Eidos' CEO, Phil Rogers, announced the deal as a strategic partnership which gives Eidos increased scale in North America, and help Eidos achieve its goal of growing North American revenue to 50% of the company's revenue. As Charles Cornwall said 11 years ago when he had the same goal, the US is the largest homogenous market in the world, without it, a game company cannot survive. Europe is about the same size as the US, but it is fragmented by language, borders and distributors. In the US, all but a small percentage of the market is covered by a handful of accounts, and a single language. When Eidos achieved the goal about three years after Charles set out to do it, the market value of the company skyrocketed. The US market was grown by placing business development, production and marketing resources in the United States. Every game company since then learned this is the only way to do it. This is why all the Japanese companies are increasing their presence here. In the years following Charles' departure, the US business development, production and marketing where eliminated or significantly reduced. The reductions were met with a corresponding decline in the relative size of the market and a 90% decline in market value. The curious thing about Friday's announcement though, is the deal, as reported, indicates relative growth will occur, but it only addresses distribution. On its face, there is no change in the relationship. Warner was distributing Eidos in the States before the deal, and they are distributing after the deal. Perhaps the clues lie in the actions and not the words.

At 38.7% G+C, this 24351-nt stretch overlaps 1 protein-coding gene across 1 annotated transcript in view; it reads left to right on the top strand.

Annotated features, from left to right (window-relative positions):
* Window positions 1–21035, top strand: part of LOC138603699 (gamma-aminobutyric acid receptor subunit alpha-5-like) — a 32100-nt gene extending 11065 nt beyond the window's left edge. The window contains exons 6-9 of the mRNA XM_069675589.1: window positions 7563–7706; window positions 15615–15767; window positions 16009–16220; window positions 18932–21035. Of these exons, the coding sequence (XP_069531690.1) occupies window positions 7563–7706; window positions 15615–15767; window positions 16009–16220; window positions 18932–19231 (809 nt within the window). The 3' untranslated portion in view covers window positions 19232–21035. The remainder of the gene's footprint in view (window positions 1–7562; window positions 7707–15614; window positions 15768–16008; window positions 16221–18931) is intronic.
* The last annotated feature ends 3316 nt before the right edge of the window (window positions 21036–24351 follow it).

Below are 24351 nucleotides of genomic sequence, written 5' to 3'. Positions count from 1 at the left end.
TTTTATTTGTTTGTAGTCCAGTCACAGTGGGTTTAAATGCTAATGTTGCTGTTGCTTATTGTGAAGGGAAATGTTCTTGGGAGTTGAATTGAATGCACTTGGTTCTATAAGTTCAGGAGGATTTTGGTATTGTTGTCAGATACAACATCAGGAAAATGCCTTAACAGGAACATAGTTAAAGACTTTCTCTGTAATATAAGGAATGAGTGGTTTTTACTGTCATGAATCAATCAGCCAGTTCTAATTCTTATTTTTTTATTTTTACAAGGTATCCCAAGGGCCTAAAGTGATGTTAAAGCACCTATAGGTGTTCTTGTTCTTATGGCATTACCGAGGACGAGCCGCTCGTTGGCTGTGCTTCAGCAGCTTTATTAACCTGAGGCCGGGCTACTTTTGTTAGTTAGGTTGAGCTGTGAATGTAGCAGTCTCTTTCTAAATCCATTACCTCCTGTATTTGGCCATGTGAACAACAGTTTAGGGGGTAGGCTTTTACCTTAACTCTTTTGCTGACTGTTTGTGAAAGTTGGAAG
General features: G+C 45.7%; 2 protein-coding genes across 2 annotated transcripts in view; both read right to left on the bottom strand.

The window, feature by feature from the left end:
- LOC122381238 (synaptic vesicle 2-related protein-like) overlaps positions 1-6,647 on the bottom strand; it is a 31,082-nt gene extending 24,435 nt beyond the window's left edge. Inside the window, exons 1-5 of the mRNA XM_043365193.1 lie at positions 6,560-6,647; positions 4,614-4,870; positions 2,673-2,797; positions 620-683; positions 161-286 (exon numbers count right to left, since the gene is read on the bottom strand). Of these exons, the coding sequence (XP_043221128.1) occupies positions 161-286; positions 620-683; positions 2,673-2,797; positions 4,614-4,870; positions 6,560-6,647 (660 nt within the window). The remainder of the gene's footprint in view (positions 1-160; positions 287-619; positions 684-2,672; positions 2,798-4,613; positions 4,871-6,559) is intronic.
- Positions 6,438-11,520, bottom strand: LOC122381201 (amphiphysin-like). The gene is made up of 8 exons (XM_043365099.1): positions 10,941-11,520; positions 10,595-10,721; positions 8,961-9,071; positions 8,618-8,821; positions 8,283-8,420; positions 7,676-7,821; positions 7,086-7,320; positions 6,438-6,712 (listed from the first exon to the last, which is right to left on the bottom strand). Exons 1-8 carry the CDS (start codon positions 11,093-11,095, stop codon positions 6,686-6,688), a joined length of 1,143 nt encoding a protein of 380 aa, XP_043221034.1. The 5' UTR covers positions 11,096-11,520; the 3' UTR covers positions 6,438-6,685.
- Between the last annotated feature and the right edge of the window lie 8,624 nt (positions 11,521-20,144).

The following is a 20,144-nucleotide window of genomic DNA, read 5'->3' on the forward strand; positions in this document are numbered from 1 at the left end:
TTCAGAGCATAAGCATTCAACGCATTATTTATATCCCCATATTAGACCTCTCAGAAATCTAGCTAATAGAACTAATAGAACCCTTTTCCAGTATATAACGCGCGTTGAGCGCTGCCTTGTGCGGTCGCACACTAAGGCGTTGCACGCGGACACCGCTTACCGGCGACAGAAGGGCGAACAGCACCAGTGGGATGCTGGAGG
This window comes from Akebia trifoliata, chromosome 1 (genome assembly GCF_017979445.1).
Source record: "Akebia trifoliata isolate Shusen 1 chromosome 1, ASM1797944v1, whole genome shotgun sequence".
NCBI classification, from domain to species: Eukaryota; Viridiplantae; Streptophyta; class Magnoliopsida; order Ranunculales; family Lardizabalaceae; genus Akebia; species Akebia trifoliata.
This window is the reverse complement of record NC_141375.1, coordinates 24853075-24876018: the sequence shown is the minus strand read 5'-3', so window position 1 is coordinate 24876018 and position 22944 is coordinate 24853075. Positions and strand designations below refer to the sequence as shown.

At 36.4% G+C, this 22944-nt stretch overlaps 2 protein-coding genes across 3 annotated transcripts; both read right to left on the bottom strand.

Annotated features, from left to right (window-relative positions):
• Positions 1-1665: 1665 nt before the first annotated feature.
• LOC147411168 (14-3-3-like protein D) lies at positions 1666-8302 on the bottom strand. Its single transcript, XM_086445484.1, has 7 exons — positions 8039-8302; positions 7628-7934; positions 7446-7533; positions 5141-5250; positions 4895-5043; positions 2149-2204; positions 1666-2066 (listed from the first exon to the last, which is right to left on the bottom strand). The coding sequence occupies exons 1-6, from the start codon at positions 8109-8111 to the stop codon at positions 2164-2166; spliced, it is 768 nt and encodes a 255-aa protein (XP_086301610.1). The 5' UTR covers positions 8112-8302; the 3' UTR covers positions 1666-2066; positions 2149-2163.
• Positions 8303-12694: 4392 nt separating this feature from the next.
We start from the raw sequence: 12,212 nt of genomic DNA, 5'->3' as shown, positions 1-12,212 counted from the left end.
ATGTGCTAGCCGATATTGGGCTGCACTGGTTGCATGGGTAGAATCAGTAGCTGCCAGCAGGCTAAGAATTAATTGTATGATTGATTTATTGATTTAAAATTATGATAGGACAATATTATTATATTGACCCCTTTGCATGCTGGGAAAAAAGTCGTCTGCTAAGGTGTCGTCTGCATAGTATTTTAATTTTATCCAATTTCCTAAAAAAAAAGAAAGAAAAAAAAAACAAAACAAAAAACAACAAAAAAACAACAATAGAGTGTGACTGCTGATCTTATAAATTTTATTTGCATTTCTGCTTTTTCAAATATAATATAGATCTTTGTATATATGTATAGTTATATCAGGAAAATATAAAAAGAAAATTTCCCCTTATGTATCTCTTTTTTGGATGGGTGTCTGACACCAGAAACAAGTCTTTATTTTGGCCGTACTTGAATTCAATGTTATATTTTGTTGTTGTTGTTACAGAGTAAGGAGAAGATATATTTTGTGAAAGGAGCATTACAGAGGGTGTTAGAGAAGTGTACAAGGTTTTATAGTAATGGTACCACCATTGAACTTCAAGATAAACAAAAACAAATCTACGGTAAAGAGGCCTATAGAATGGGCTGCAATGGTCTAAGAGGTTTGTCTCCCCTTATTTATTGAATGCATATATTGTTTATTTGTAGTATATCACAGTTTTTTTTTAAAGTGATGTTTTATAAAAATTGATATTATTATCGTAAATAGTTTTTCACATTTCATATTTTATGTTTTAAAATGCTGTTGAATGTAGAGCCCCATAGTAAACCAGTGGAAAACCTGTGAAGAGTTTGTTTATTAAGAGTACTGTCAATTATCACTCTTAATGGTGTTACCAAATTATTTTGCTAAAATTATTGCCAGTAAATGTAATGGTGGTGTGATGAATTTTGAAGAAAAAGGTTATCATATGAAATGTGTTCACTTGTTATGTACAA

1UP reports Eidos laid off its entire PR, marketing and sales departments. If you pair this with Warner's operations build up over the past couple of years in the US and Europe, it looks like Warner may be having its cake and eating it too. Sun Tze taught us to seize control by controling supply lines - regardless of the foregoing, I still believe anyone who quotes Sun Tze is a dick. If Warner is takes over the vacated roles, Warner will control Eidos' revenue supply lines. Charles used say "the lowest form of life is a minority shareholder." They couldn't do anything and no one had to pay attention to them. But what about a minority shareholder who controls your supply lines? You have to listen. It is not just about getting Eidos to listen. Warner gains scale, which John Riccitiello has been saying is critical to success in the game business. You must be big to survive. If Warner is in fact taking over marketing and distribution, they are amortizing investments in their infrastructure across Eidos properties as well as their own, and increasing their power in the retail channel. All without paying the full purchase of the company and without having to worry about funding the further operating expenses. So who had check mate?
This sounds great, but it is probably not all there is to the deal. When we sold the Tomb Raider film rights, Warner was the most aggressive suitor and ever since Jason Hall, their interactive group expressed its desire for games which could migrate to film. If, in addition to enhanced distribution and marketing, Warner got film rights over Eidos IP, or at least a first look, they really cleaned up on the deal.
It is going to be fun watching this one develop.